|The Cayman Islands has a unicameral legislature with multiple political parties. On 11 November 2020, constitutional reforms were approved which would reintroduce the islands' Governmental body as the Parliament of the Cayman Islands. Other changes include giving the territory more autonomy and reducing the power of the Governor.|
|Under the Gibraltar Constitution Order 2006 which was approved in Gibraltar by a referendum, Gibraltar now has a Parliament. The Government of Gibraltar, headed by the chief minister, is elected. Defence, external affairs and internal security vest in the governor.|
|Bermuda, settled in 1609, and self-governed since 1620, is the oldest of the Overseas Territories. The bicameral Parliament consists of a Senate and a House of Assembly, and most executive powers have been delegated to the head of government, known as the premier.|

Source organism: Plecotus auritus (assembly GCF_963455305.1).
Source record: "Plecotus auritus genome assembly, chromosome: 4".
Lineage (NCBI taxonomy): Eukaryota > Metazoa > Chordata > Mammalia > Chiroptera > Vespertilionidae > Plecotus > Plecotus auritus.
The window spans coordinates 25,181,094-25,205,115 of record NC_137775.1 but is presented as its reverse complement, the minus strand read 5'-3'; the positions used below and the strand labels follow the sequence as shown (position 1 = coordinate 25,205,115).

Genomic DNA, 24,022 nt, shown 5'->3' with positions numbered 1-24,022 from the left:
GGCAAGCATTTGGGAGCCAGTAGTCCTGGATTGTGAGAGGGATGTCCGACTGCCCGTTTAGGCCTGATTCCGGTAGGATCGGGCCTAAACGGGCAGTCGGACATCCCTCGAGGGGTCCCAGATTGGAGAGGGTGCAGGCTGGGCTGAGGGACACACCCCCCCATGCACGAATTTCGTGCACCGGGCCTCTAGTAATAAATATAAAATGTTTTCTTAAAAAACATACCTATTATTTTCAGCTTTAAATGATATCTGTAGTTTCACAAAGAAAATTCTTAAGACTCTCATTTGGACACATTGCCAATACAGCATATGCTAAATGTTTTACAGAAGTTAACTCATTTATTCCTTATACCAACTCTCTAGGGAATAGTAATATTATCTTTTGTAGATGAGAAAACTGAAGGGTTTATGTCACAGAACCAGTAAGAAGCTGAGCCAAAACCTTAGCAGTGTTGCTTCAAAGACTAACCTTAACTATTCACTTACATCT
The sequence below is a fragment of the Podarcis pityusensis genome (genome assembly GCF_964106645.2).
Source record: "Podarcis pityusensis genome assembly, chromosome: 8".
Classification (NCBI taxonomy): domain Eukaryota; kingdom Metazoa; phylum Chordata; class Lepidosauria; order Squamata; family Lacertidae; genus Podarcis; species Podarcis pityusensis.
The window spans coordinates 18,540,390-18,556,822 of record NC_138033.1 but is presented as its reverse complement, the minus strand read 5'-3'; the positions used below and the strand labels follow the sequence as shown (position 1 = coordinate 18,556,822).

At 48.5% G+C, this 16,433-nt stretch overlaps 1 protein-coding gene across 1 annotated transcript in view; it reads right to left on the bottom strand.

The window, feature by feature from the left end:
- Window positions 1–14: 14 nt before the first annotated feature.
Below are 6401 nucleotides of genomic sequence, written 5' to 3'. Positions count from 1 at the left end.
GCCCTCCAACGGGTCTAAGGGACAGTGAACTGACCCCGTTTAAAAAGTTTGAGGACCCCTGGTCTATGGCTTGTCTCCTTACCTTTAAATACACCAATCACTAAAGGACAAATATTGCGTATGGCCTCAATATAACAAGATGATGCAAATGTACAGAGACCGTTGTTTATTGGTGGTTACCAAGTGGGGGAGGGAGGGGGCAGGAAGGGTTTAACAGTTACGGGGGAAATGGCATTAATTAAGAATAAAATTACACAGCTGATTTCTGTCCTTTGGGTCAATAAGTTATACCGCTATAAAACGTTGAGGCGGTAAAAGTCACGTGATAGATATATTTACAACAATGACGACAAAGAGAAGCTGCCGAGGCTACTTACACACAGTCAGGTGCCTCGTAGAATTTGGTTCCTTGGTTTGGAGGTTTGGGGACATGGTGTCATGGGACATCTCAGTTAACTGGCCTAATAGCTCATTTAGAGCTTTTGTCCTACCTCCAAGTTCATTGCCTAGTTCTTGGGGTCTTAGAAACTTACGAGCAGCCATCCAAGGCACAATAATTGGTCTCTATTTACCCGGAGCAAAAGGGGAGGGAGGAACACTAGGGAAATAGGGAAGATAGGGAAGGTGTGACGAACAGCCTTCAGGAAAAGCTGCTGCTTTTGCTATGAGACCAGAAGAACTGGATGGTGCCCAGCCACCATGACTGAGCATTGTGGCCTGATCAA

|The Turks and Caicos Islands adopted a new constitution effective 9 August 2006; their head of government now also has the title Premier, their legislature is called the House of Assembly, and their autonomy has been greatly increased.|
Legal system edit
Each overseas territory has its own legal system independent of the United Kingdom. The legal system is generally based on English common law, with some distinctions for local circumstances. Each territory has its own attorney general, and court system. For the smaller territories, the United Kingdom may appoint a UK-based lawyer or judge to work on legal cases. This is particularly important for cases involving serious crimes and where it is impossible to find a jury who will not know the defendant in a small population island.
The 2004 Pitcairn Islands sexual assault trial is an example of how the United Kingdom may choose to provide the legal framework for particular cases where the territory cannot do so alone.
The highest court for all the British overseas territories is the Judicial Committee of the Privy Council in London.
Police and enforcement edit